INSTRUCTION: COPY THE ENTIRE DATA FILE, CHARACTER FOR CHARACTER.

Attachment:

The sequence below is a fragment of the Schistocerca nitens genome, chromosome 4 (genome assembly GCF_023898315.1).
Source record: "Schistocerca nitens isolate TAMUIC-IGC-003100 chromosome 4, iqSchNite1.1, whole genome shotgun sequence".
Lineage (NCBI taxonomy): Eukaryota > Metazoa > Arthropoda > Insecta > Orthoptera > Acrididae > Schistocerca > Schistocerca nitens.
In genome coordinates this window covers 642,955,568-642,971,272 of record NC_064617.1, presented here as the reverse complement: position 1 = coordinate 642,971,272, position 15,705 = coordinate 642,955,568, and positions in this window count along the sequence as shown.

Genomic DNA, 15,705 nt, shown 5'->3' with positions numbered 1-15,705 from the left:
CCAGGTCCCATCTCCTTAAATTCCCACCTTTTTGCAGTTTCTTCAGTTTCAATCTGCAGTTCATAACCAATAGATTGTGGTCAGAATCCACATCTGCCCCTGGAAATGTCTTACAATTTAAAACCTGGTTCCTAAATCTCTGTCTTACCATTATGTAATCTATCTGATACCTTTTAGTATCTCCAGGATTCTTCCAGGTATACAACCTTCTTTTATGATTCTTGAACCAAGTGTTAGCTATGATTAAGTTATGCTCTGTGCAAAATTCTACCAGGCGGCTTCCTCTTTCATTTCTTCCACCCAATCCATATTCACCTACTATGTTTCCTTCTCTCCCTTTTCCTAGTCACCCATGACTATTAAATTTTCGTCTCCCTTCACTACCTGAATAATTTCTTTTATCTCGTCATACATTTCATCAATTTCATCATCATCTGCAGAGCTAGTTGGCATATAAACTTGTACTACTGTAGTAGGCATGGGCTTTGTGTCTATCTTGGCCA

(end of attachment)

The sequence below is a fragment of the Schistocerca nitens genome, chromosome 4 (genome assembly GCF_023898315.1).
Source record: "Schistocerca nitens isolate TAMUIC-IGC-003100 chromosome 4, iqSchNite1.1, whole genome shotgun sequence".
Lineage (NCBI taxonomy): Eukaryota > Metazoa > Arthropoda > Insecta > Orthoptera > Acrididae > Schistocerca > Schistocerca nitens.
In genome coordinates this window covers 642,955,568-642,971,272 of record NC_064617.1, presented here as the reverse complement: position 1 = coordinate 642,971,272, position 15,705 = coordinate 642,955,568, and positions in this window count along the sequence as shown.

Genomic DNA, 15,705 nt, shown 5'->3' with positions numbered 1-15,705 from the left:
CCAGGTCCCATCTCCTTAAATTCCCACCTTTTTGCAGTTTCTTCAGTTTCAATCTGCAGTTCATAACCAATAGATTGTGGTCAGAATCCACATCTGCCCCTGGAAATGTCTTACAATTTAAAACCTGGTTCCTAAATCTCTGTCTTACCATTATGTAATCTATCTGATACCTTTTAGTATCTCCAGGATTCTTCCAGGTATACAACCTTCTTTTATGATTCTTGAACCAAGTGTTAGCTATGATTAAGTTATGCTCTGTGCAAAATTCTACCAGGCGGCTTCCTCTTTCATTTCTTCCACCCAATCCATATTCACCTACTATGTTTCCTTCTCTCCCTTTTCCTAGTCACCCATGACTATTAAATTTTCGTCTCCCTTCACTACCTGAATAATTTCTTTTATCTCGTCATACATTTCATCAATTTCATCATCATCTGCAGAGCTAGTTGGCATATAAACTTGTACTACTGTAGTAGGCATGGGCTTTGTGTCTATCTTGGCCA